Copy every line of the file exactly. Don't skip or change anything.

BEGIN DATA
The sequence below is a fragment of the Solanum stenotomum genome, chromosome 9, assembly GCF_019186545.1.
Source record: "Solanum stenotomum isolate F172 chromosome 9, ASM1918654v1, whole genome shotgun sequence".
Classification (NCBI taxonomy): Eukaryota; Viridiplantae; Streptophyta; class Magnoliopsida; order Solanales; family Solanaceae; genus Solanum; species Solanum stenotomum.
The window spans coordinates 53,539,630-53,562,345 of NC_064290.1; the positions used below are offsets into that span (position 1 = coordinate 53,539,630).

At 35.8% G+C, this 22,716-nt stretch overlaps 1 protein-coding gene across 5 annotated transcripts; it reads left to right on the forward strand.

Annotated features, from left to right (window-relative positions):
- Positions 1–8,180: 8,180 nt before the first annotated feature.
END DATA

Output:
The sequence below is a fragment of the Solanum stenotomum genome, chromosome 9, assembly GCF_019186545.1.
Source record: "Solanum stenotomum isolate F172 chromosome 9, ASM1918654v1, whole genome shotgun sequence".
Classification (NCBI taxonomy): Eukaryota; Viridiplantae; Streptophyta; class Magnoliopsida; order Solanales; family Solanaceae; genus Solanum; species Solanum stenotomum.
The window spans coordinates 53,539,630-53,562,345 of NC_064290.1; the positions used below are offsets into that span (position 1 = coordinate 53,539,630).

At 35.8% G+C, this 22,716-nt stretch overlaps 1 protein-coding gene across 5 annotated transcripts; it reads left to right on the forward strand.

Annotated features, from left to right (window-relative positions):
- Positions 1–8,180: 8,180 nt before the first annotated feature.